A Refugee Looks at Anti-Semitism Here:
The Difference between European and American Patterns
One day in the late 1930′s, so the story goes, a newly-arrived refugee couple entered the grocery store of a small New England town and asked for oranges.
“For juice?” inquired the clerk.
“Did you hear what he said?” the woman whispered to her husband in German, hustling him out of the store. “For Jews? You see, it’s beginning here, too . . .”
Together with some more of its kind, that sad joke used to be told among refugees in those days, and evoked wan smiles.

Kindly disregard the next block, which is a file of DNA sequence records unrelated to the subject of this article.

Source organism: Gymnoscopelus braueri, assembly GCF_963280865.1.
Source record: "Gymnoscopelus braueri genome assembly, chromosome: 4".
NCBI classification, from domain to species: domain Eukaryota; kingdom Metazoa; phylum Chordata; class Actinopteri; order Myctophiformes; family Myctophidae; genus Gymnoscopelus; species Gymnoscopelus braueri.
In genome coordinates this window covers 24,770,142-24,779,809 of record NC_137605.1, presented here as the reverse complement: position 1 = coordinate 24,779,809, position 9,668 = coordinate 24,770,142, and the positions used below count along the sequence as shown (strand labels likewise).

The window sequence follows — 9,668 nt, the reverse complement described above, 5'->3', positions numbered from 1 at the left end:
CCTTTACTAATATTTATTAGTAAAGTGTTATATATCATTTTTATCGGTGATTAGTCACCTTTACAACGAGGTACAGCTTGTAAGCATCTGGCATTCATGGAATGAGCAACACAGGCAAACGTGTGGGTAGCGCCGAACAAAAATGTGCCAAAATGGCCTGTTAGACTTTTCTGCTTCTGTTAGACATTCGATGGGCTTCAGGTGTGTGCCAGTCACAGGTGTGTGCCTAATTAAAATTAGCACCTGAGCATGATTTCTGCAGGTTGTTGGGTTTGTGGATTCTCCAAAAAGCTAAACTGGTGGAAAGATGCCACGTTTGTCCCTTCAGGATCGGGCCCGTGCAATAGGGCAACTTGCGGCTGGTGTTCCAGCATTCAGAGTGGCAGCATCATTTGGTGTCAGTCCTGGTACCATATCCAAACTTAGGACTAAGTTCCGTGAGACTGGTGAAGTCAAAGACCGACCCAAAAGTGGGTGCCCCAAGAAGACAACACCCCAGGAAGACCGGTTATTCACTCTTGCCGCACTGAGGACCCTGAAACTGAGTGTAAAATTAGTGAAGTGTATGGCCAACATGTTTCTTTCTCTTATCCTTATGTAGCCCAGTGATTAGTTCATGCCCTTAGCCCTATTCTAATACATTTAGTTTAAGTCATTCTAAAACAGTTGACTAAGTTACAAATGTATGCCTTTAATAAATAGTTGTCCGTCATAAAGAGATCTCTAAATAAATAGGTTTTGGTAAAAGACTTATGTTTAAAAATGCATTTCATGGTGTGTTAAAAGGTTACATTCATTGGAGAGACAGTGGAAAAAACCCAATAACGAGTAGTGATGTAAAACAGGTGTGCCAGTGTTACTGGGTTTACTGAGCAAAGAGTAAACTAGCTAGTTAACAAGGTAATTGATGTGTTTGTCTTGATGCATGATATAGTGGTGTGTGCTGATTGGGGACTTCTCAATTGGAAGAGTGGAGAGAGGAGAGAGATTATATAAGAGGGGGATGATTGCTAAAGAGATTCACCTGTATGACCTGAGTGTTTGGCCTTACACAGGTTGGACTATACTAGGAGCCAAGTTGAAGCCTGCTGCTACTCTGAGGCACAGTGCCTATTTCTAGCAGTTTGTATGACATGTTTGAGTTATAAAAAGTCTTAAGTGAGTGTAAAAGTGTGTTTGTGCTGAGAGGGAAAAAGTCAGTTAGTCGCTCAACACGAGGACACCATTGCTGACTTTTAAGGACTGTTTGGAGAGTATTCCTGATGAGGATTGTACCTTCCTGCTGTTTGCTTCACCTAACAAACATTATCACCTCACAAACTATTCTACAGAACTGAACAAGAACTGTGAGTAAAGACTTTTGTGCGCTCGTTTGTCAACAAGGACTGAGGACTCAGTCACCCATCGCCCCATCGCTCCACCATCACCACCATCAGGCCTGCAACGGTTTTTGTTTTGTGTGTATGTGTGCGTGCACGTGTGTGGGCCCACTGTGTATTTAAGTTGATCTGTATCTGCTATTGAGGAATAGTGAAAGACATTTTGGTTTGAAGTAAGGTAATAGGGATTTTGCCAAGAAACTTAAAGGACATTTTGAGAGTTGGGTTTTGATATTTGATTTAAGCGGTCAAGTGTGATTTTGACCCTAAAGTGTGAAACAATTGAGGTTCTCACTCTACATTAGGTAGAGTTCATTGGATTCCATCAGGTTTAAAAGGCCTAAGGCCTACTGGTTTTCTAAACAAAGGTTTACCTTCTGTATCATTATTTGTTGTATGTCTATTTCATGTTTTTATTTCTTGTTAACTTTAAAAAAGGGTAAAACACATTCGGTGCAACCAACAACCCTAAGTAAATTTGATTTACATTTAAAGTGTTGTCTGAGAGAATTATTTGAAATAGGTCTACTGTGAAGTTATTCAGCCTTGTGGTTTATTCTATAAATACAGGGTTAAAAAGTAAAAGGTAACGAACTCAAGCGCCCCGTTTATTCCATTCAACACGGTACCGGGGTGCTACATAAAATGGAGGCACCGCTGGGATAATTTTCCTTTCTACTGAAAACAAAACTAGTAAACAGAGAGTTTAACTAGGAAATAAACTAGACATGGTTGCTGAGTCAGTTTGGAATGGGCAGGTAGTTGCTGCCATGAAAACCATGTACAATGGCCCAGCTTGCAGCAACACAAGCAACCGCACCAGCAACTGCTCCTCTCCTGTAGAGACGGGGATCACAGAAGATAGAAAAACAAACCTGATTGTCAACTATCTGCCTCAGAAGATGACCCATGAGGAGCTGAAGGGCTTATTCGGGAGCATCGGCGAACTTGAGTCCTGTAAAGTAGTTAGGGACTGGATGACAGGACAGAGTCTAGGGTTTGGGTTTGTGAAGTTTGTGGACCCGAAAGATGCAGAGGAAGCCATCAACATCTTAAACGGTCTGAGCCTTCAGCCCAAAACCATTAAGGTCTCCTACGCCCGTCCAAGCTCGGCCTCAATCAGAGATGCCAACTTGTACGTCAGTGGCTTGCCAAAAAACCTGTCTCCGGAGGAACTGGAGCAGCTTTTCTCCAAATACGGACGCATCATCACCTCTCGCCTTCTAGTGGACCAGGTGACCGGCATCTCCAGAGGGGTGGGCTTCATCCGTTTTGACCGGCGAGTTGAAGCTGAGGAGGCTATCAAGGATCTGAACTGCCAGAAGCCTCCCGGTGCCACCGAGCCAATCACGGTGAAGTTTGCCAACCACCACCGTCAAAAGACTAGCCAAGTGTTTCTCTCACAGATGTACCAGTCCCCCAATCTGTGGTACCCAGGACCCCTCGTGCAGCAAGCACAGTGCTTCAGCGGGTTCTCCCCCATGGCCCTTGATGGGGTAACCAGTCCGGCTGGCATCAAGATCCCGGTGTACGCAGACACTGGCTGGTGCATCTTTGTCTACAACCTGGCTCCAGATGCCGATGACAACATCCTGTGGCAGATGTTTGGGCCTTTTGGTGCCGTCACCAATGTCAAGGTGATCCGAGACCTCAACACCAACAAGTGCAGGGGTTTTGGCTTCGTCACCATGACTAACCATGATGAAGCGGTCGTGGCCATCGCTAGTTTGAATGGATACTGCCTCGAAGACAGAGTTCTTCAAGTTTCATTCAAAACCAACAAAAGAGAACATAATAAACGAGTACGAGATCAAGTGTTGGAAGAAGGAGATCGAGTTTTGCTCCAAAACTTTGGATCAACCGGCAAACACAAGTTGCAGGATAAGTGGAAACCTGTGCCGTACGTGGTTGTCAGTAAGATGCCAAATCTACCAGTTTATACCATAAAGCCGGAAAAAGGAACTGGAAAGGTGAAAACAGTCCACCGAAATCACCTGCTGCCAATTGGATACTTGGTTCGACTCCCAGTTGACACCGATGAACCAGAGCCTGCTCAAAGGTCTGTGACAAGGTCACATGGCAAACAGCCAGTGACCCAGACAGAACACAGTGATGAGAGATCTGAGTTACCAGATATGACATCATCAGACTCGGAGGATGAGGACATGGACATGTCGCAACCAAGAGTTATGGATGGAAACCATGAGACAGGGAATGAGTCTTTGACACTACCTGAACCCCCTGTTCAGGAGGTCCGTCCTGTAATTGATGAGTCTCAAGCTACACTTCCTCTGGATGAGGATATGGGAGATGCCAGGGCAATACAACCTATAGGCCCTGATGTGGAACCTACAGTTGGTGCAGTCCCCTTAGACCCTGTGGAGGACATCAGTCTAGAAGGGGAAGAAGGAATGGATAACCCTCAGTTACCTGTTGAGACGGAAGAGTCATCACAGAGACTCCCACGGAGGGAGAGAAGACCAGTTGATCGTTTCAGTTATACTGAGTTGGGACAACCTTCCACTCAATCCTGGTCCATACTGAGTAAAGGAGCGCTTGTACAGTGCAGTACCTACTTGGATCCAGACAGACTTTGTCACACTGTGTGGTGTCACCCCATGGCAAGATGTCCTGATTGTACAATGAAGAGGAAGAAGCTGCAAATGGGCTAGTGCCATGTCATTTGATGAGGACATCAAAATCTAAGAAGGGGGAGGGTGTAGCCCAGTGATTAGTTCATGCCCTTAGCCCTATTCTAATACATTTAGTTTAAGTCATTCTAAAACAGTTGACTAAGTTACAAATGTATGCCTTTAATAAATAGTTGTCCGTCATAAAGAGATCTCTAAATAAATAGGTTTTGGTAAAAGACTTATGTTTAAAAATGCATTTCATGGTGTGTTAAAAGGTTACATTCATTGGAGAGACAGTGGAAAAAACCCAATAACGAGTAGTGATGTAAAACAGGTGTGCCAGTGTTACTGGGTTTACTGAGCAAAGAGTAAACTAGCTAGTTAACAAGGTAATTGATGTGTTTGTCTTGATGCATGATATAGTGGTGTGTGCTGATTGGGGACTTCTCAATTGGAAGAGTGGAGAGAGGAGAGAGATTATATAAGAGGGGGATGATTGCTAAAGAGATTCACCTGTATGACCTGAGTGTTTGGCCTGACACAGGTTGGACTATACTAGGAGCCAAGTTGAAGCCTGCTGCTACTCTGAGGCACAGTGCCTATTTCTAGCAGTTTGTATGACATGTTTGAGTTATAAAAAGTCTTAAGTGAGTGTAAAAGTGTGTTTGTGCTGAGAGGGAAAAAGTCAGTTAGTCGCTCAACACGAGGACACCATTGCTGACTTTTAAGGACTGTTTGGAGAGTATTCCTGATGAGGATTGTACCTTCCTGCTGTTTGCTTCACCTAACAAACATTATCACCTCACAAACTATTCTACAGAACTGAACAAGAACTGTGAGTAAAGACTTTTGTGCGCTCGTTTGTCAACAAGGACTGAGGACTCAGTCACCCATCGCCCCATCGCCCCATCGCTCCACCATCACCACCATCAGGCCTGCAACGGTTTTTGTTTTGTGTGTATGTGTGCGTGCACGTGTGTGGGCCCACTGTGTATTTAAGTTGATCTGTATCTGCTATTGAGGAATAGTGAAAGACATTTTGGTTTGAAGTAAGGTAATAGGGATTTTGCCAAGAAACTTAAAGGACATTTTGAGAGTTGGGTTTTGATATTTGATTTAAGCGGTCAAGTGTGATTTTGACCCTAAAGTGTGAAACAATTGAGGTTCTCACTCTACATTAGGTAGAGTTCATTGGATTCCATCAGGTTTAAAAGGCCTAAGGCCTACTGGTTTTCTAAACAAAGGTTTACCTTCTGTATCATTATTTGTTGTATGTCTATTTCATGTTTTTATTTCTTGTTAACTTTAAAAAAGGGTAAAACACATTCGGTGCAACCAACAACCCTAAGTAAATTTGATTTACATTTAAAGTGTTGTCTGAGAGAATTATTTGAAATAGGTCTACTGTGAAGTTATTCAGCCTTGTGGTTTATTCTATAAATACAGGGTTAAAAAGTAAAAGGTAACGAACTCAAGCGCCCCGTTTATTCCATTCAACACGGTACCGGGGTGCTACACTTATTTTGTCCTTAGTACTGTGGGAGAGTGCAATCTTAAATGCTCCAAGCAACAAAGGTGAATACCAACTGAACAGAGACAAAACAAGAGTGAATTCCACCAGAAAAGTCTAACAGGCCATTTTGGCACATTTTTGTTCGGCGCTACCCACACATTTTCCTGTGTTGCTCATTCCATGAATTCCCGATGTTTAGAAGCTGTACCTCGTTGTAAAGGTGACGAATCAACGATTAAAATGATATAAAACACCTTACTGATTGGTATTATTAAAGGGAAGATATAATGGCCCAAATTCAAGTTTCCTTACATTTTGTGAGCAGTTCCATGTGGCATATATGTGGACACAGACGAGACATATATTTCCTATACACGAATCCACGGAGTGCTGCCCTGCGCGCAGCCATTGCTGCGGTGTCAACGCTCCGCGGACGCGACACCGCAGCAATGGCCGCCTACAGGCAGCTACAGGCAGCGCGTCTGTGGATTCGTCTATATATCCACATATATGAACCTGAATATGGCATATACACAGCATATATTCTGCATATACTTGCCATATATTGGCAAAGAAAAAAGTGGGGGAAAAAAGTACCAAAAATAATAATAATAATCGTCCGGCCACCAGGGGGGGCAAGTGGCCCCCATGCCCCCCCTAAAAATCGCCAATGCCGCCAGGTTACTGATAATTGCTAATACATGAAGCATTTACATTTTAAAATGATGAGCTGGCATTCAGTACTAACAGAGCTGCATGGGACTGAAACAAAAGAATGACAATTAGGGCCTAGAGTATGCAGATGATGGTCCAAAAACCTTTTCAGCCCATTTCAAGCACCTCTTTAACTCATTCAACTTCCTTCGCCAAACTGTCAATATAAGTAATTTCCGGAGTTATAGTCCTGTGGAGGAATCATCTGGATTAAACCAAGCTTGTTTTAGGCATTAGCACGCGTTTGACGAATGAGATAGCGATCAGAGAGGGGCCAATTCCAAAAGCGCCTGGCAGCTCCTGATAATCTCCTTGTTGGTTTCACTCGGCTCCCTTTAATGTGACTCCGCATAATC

Of course Europeans had always known that anti-Jewish feeling was far from negligible in this country. But, at some point or other, this knowledge had been buried under the wishful hope that the bestiality of German anti-Semitism had so aroused the abhorrence of American Gentiles as to purge them of it altogether. In daydreams, the fugitives may even have expected to meet a kind of warm-hearted equality.
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